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NASA Cutting Crew Holds It Together For Safe Delivery To Station

Steve Page operates a router that cuts shapes in the dense foam. The technicians program the router through several techniques so it will hold equipment safely inside the shuttle and space station. Photo credit: NASA/Steven Siceloff
by Staff Writers
Cape Canaveral FL (SPX) Jun 05, 2007
Greg Dorsey and Steve Page stood behind a panel of glass looking over a computer readout. In the next room, a router carved a perfect channel just like the one the one the operators prescribed on the computer. The two technicians could be mistaken for woodworkers machining elaborate designs into a cabinet or dining table, and that would be partially correct. They are carving elaborate designs.

But their chosen medium is a dense foam called minicell, and the delicately formed and carefully cut designs are not for looks. The cutouts will hold equipment vital for space shuttle missions and flights to the International Space Station.

The piece they are working on this time will cradle a light destined for the space station. Without the right packaging, the light would almost certainly shatter just from the vibration of launch. The foam pieces also keep parts and equipment from floating out of place in microgravity, or perhaps bumping into other parts.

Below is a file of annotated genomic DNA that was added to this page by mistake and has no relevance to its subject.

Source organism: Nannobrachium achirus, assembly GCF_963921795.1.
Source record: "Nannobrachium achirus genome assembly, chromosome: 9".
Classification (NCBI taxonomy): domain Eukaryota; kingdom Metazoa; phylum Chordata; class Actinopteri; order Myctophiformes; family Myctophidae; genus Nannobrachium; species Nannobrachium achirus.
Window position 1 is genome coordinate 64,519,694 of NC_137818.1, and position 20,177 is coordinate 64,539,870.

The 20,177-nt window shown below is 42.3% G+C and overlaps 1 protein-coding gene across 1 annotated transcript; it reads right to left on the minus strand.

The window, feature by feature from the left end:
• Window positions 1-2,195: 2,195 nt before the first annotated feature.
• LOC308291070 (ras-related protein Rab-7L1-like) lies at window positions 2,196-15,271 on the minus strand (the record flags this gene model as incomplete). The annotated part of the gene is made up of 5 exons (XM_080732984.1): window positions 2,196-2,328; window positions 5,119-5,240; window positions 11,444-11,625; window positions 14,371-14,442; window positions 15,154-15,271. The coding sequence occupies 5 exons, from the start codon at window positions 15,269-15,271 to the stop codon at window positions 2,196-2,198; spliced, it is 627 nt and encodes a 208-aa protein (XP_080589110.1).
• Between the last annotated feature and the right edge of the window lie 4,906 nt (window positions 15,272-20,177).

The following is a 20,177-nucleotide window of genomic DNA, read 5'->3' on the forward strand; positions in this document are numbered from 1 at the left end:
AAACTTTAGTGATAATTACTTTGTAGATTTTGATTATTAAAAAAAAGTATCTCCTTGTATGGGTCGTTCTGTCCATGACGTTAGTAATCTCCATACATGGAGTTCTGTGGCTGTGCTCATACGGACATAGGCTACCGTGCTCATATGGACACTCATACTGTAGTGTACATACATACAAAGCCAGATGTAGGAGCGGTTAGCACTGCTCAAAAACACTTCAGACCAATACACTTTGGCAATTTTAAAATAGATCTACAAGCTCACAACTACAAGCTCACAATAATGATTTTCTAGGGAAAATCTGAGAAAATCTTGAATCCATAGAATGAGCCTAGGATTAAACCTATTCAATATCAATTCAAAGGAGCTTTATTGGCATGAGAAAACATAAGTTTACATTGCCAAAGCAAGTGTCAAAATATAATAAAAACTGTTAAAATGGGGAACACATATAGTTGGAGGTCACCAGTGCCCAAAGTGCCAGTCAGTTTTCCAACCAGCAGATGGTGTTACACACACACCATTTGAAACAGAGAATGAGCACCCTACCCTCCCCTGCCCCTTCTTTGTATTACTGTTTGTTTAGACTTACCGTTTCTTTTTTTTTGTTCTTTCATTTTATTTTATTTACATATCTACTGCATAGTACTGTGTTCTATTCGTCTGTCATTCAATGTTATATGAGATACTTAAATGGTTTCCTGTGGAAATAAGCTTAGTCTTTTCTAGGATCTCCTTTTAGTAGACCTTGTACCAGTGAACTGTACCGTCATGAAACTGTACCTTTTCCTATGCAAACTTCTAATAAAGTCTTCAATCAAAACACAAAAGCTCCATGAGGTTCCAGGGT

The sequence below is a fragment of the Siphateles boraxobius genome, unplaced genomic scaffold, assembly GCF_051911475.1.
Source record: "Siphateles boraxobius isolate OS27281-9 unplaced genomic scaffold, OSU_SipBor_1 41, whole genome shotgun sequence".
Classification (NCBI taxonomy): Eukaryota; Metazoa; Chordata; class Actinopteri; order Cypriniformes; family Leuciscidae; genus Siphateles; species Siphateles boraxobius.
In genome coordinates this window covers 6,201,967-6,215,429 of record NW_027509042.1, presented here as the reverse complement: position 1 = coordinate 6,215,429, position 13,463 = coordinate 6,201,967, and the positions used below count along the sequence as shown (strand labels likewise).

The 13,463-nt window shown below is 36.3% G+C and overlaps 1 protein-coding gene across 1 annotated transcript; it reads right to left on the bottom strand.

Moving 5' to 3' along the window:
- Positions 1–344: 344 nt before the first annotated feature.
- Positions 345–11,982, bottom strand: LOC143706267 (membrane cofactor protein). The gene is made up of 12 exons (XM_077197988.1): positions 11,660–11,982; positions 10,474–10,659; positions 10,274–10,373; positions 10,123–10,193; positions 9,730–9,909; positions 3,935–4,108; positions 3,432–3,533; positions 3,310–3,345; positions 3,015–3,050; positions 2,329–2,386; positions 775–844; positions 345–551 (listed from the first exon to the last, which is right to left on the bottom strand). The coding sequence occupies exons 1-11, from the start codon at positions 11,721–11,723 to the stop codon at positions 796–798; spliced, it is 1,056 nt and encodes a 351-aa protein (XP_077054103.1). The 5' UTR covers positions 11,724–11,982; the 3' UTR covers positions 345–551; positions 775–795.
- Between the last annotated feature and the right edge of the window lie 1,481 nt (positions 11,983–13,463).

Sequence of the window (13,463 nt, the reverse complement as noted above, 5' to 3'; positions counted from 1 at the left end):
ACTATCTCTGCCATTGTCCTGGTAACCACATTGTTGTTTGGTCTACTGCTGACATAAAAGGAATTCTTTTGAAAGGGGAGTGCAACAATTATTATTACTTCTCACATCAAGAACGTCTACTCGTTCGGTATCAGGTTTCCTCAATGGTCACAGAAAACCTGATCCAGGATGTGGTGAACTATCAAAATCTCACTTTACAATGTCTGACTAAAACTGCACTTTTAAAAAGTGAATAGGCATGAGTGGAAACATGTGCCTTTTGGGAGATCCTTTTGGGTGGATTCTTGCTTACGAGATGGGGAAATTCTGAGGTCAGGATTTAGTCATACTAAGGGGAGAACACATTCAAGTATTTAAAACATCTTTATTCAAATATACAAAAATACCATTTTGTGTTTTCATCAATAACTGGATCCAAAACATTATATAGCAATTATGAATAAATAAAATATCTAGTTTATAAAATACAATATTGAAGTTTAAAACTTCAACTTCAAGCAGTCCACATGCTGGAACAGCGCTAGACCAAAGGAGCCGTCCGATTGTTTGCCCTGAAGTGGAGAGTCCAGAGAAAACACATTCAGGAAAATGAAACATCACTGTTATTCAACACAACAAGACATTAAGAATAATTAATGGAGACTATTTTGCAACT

Working in a stark white shop in the Space Station Processing Facility at NASA's Kennedy Space Center in Florida, five United Space Alliance technicians carve more than 100 pieces of foam for each shuttle mission. It can take up to four hours to detail a piece of the material for use.

"I don't think we've had anything fly that's been damaged on any flight," Dorsey said.

The workers cut holders for equipment flying on several different spacecraft.

"These guys are cutting the foam for (station cargo modules), SpaceHab missions, as well as items that fly on the middeck, that fly on the shuttle," said Lori Hillenbrand, the Lockheed Martin senior systems engineer.

The work often starts on a digitizer, which is connected to a computer. A designer traces the stylus on the digitizer over the part to tell the computer what it looks like. Then the workers can outline a tray for the router to cut that will fit the part perfectly but still allow an astronaut to pull the item out of the tray.

It may seem like a lot of work, but much of the equipment is specialized for use in space or to be used with an experiment that would fail if a critical element came apart in flight.

"There are pieces of hardware that are worth a million dollars or so," Dorsey said.

The three different kinds of foam they use is not like the stuff packing stores place in shipping boxes. For one thing, the foam for space missions doesn't fleck easily. That means pieces of it won't float around inside the station and potentially jam instruments or get inhaled by a crewmember.

Nor will the foam burn, although it will melt. For extra protection, the workers sew Nomex fabric around some of the foam pieces that will stay inside the International Space Station after the orbiter has left.

The workers also often find themselves making exact replicas of equipment out of foam, including large pieces such as full-size models of the control moment gyros used on the space station.

The models are exact enough to use for tests such as making sure fabric covering designed for the real things will fit right.

The workshop has several such mock-ups on hand that give astronauts a good feel for what they will find once in orbit.

"They're very impressed and very satisfied with the work the team does," Hillenbrand said.

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